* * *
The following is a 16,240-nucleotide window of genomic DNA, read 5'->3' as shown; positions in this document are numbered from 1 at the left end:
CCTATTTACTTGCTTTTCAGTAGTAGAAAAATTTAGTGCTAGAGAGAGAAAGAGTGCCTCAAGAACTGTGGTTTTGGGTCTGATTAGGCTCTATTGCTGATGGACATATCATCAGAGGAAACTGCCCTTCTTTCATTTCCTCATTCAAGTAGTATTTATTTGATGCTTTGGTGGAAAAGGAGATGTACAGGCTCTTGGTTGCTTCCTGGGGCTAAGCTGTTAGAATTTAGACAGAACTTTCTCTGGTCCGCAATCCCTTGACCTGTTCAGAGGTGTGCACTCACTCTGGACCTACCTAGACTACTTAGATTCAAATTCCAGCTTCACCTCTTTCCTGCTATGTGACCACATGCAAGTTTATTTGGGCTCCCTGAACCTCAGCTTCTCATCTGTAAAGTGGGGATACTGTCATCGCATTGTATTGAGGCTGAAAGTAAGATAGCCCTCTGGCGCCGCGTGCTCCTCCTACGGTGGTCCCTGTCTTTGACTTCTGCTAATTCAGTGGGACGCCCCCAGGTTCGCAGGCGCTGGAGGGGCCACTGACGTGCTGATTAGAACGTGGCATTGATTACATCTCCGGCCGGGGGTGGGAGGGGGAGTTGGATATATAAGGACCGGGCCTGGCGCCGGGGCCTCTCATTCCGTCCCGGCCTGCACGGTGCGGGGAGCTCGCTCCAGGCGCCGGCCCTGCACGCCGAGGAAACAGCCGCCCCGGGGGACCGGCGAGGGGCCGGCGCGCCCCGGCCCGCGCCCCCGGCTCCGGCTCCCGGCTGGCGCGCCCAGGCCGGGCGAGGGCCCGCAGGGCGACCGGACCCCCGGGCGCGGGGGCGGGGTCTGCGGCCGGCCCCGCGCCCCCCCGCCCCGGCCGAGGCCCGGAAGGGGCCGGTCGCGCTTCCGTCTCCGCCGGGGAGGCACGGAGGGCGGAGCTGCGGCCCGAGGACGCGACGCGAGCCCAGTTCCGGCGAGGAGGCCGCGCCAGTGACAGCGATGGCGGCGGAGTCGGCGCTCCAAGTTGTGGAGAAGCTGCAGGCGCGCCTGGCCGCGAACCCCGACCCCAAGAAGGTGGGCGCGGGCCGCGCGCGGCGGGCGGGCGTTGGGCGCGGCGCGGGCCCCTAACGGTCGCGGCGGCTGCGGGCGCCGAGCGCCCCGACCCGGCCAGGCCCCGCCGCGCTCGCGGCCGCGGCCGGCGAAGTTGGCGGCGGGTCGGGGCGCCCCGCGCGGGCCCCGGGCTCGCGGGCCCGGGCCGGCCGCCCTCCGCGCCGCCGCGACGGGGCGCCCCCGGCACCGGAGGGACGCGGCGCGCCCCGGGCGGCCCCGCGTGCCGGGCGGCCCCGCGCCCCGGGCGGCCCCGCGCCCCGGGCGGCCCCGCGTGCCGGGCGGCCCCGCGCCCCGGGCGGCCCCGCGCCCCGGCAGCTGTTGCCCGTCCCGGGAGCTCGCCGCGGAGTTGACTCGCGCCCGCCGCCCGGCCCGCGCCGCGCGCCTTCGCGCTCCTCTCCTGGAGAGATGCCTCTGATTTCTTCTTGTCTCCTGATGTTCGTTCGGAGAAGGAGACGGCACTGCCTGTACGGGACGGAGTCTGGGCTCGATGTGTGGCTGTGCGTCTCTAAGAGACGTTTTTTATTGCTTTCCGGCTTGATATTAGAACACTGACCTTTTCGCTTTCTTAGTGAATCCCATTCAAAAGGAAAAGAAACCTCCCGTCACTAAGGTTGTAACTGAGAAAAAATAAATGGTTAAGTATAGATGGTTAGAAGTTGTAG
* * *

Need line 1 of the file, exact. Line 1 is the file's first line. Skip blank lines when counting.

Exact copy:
The following is a 16,240-nucleotide window of genomic DNA, read 5'->3' as shown; positions in this document are numbered from 1 at the left end: